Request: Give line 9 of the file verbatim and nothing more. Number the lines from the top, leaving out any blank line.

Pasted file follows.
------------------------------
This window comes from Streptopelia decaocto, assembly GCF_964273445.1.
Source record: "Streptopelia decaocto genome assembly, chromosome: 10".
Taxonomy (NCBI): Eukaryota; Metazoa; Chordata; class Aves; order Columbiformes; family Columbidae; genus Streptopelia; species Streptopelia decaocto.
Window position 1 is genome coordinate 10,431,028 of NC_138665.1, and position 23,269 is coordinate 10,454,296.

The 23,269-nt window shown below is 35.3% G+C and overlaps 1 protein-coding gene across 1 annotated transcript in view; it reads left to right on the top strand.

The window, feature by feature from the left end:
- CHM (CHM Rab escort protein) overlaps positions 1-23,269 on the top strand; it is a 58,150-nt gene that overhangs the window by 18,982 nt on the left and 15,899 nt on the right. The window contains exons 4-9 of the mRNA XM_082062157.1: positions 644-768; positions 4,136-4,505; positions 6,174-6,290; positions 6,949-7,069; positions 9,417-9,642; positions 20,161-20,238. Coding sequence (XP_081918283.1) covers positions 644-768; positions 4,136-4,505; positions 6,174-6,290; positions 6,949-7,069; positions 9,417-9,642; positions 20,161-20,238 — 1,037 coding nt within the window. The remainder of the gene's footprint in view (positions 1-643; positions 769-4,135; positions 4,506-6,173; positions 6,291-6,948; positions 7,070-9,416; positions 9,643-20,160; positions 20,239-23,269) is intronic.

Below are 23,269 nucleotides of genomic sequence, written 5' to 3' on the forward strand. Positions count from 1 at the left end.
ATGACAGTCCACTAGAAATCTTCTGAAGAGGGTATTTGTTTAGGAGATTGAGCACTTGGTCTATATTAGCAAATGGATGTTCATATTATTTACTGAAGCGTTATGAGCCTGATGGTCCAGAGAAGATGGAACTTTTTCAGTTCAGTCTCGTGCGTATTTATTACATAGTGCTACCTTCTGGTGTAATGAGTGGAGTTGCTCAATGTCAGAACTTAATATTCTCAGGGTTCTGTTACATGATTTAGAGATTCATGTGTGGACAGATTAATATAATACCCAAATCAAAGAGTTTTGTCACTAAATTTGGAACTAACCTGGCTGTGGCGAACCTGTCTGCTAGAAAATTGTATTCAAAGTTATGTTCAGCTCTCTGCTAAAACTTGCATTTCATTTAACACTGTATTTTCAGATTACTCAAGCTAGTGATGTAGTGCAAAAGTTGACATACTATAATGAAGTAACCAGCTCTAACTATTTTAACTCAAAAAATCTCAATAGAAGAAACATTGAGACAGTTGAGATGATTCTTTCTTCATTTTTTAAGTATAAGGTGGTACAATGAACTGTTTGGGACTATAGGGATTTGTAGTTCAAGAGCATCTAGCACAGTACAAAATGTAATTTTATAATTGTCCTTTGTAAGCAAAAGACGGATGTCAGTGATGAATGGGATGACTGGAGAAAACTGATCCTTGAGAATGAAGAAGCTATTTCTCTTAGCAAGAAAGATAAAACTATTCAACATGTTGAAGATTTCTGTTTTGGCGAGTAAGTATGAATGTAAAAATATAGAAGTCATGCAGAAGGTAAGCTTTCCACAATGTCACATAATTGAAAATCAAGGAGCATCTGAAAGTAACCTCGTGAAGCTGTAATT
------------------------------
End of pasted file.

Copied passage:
ATGACAGTCCACTAGAAATCTTCTGAAGAGGGTATTTGTTTAGGAGATTGAGCACTTGGTCTATATTAGCAAATGGATGTTCATATTATTTACTGAAGCGTTATGAGCCTGATGGTCCAGAGAAGATGGAACTTTTTCAGTTCAGTCTCGTGCGTATTTATTACATAGTGCTACCTTCTGGTGTAATGAGTGGAGTTGCTCAATGTCAGAACTTAATATTCTCAGGGTTCTGTTACATGATTTAGAGATTCATGTGTGGACAGATTAATATAATACCCAAATCAAAGAGTTTTGTCACTAAATTTGGAACTAACCTGGCTGTGGCGAACCTGTCTGCTAGAAAATTGTATTCAAAGTTATGTTCAGCTCTCTGCTAAAACTTGCATTTCATTTAACACTGTATTTTCAGATTACTCAAGCTAGTGATGTAGTGCAAAAGTTGACATACTATAATGAAGTAACCAGCTCTAACTATTTTAACTCAAAAAATCTCAATAGAAGAAACATTGAGACAGTTGAGATGATTCTTTCTTCATTTTTTAAGTATAAGGTGGTACAATGAACTGTTTGGGACTATAGGGATTTGTAGTTCAAGAGCATCTAGCACAGTACAAAATGTAATTTTATAATTGTCCTTTGTAAGCAAAAGACGGATGTCAGTGATGAATGGGATGACTGGAGAAAACTGATCCTTGAGAATGAAGAAGCTATTTCTCTTAGCAAGAAAGATAAAACTATTCAACATGTTGAAGATTTCTGTTTTGGCGAGTAAGTATGAATGTAAAAATATAGAAGTCATGCAGAAGGTAAGCTTTCCACAATGTCACATAATTGAAAATCAAGGAGCATCTGAAAGTAACCTCGTGAAGCTGTAATT